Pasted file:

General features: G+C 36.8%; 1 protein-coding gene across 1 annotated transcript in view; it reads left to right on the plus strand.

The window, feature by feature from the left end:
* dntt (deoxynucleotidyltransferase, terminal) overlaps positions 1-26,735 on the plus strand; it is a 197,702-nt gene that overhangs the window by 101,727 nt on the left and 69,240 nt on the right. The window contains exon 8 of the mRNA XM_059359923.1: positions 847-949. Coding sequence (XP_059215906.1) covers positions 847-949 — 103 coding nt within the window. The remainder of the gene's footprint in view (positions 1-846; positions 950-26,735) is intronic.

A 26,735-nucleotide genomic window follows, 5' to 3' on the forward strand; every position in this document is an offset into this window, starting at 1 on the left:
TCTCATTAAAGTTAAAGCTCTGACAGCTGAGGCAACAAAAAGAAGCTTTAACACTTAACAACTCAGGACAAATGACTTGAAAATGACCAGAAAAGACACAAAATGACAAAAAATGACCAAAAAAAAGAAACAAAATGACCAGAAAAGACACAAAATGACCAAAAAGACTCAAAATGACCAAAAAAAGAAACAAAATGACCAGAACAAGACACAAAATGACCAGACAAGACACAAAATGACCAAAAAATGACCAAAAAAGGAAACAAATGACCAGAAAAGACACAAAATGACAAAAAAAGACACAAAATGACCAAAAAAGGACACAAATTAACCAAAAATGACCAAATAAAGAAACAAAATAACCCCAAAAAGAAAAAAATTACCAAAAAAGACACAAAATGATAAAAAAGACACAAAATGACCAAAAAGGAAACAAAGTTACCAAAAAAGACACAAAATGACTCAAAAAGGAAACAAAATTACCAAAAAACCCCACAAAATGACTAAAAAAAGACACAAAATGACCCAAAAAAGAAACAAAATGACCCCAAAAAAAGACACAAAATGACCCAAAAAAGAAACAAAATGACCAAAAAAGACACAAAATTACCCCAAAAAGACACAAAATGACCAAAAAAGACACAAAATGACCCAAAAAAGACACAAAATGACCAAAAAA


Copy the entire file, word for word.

General features: G+C 36.8%; 1 protein-coding gene across 1 annotated transcript in view; it reads left to right on the plus strand.

The window, feature by feature from the left end:
* dntt (deoxynucleotidyltransferase, terminal) overlaps positions 1-26,735 on the plus strand; it is a 197,702-nt gene that overhangs the window by 101,727 nt on the left and 69,240 nt on the right. The window contains exon 8 of the mRNA XM_059359923.1: positions 847-949. Coding sequence (XP_059215906.1) covers positions 847-949 — 103 coding nt within the window. The remainder of the gene's footprint in view (positions 1-846; positions 950-26,735) is intronic.

A 26,735-nucleotide genomic window follows, 5' to 3' on the forward strand; every position in this document is an offset into this window, starting at 1 on the left:
TCTCATTAAAGTTAAAGCTCTGACAGCTGAGGCAACAAAAAGAAGCTTTAACACTTAACAACTCAGGACAAATGACTTGAAAATGACCAGAAAAGACACAAAATGACAAAAAATGACCAAAAAAAAGAAACAAAATGACCAGAAAAGACACAAAATGACCAAAAAGACTCAAAATGACCAAAAAAAGAAACAAAATGACCAGAACAAGACACAAAATGACCAGACAAGACACAAAATGACCAAAAAATGACCAAAAAAGGAAACAAATGACCAGAAAAGACACAAAATGACAAAAAAAGACACAAAATGACCAAAAAAGGACACAAATTAACCAAAAATGACCAAATAAAGAAACAAAATAACCCCAAAAAGAAAAAAATTACCAAAAAAGACACAAAATGATAAAAAAGACACAAAATGACCAAAAAGGAAACAAAGTTACCAAAAAAGACACAAAATGACTCAAAAAGGAAACAAAATTACCAAAAAACCCCACAAAATGACTAAAAAAAGACACAAAATGACCCAAAAAAGAAACAAAATGACCCCAAAAAAAGACACAAAATGACCCAAAAAAGAAACAAAATGACCAAAAAAGACACAAAATTACCCCAAAAAGACACAAAATGACCAAAAAAGACACAAAATGACCCAAAAAAGACACAAAATGACCAAAAAA